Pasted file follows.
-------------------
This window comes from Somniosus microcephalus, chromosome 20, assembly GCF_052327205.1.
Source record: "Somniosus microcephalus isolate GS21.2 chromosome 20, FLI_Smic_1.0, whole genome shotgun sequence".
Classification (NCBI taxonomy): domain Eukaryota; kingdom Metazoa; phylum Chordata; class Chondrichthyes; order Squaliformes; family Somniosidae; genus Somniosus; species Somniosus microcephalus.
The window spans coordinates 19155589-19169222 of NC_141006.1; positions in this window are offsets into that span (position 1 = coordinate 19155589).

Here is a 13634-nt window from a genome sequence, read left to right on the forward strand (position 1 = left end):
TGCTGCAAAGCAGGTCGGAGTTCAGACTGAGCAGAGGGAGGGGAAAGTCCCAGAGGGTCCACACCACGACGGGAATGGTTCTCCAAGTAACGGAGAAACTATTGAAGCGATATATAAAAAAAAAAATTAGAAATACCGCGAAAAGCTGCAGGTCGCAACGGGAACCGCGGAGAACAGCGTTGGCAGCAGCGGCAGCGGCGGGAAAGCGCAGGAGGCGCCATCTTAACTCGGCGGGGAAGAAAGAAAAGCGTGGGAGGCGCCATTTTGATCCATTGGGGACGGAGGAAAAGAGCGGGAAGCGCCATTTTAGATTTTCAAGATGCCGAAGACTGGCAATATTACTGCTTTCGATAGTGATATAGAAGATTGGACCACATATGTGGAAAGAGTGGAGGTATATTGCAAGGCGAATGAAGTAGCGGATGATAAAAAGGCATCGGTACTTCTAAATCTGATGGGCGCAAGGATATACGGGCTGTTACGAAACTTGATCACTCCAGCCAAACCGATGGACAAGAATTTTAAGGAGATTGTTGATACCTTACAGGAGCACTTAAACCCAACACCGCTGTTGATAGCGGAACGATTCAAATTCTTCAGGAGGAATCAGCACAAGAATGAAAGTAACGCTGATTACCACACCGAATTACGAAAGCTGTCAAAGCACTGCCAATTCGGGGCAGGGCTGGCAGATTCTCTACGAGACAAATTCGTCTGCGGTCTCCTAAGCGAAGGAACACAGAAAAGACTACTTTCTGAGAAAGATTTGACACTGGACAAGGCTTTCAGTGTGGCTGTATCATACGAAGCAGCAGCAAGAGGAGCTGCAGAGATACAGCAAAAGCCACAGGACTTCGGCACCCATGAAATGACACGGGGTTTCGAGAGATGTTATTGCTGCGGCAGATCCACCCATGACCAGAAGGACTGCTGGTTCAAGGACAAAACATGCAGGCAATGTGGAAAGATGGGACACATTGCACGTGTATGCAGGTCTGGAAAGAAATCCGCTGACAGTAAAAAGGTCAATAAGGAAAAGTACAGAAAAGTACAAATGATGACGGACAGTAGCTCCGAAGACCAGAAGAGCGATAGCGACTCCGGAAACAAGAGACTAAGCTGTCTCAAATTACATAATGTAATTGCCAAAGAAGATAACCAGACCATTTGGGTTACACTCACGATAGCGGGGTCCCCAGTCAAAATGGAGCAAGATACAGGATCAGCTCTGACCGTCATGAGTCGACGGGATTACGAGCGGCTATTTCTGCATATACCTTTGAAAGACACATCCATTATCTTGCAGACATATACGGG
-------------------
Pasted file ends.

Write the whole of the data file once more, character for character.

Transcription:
This window comes from Somniosus microcephalus, chromosome 20, assembly GCF_052327205.1.
Source record: "Somniosus microcephalus isolate GS21.2 chromosome 20, FLI_Smic_1.0, whole genome shotgun sequence".
Classification (NCBI taxonomy): domain Eukaryota; kingdom Metazoa; phylum Chordata; class Chondrichthyes; order Squaliformes; family Somniosidae; genus Somniosus; species Somniosus microcephalus.
The window spans coordinates 19155589-19169222 of NC_141006.1; positions in this window are offsets into that span (position 1 = coordinate 19155589).

Here is a 13634-nt window from a genome sequence, read left to right on the forward strand (position 1 = left end):
TGCTGCAAAGCAGGTCGGAGTTCAGACTGAGCAGAGGGAGGGGAAAGTCCCAGAGGGTCCACACCACGACGGGAATGGTTCTCCAAGTAACGGAGAAACTATTGAAGCGATATATAAAAAAAAAAATTAGAAATACCGCGAAAAGCTGCAGGTCGCAACGGGAACCGCGGAGAACAGCGTTGGCAGCAGCGGCAGCGGCGGGAAAGCGCAGGAGGCGCCATCTTAACTCGGCGGGGAAGAAAGAAAAGCGTGGGAGGCGCCATTTTGATCCATTGGGGACGGAGGAAAAGAGCGGGAAGCGCCATTTTAGATTTTCAAGATGCCGAAGACTGGCAATATTACTGCTTTCGATAGTGATATAGAAGATTGGACCACATATGTGGAAAGAGTGGAGGTATATTGCAAGGCGAATGAAGTAGCGGATGATAAAAAGGCATCGGTACTTCTAAATCTGATGGGCGCAAGGATATACGGGCTGTTACGAAACTTGATCACTCCAGCCAAACCGATGGACAAGAATTTTAAGGAGATTGTTGATACCTTACAGGAGCACTTAAACCCAACACCGCTGTTGATAGCGGAACGATTCAAATTCTTCAGGAGGAATCAGCACAAGAATGAAAGTAACGCTGATTACCACACCGAATTACGAAAGCTGTCAAAGCACTGCCAATTCGGGGCAGGGCTGGCAGATTCTCTACGAGACAAATTCGTCTGCGGTCTCCTAAGCGAAGGAACACAGAAAAGACTACTTTCTGAGAAAGATTTGACACTGGACAAGGCTTTCAGTGTGGCTGTATCATACGAAGCAGCAGCAAGAGGAGCTGCAGAGATACAGCAAAAGCCACAGGACTTCGGCACCCATGAAATGACACGGGGTTTCGAGAGATGTTATTGCTGCGGCAGATCCACCCATGACCAGAAGGACTGCTGGTTCAAGGACAAAACATGCAGGCAATGTGGAAAGATGGGACACATTGCACGTGTATGCAGGTCTGGAAAGAAATCCGCTGACAGTAAAAAGGTCAATAAGGAAAAGTACAGAAAAGTACAAATGATGACGGACAGTAGCTCCGAAGACCAGAAGAGCGATAGCGACTCCGGAAACAAGAGACTAAGCTGTCTCAAATTACATAATGTAATTGCCAAAGAAGATAACCAGACCATTTGGGTTACACTCACGATAGCGGGGTCCCCAGTCAAAATGGAGCAAGATACAGGATCAGCTCTGACCGTCATGAGTCGACGGGATTACGAGCGGCTATTTCTGCATATACCTTTGAAAGACACATCCATTATCTTGCAGACATATACGGG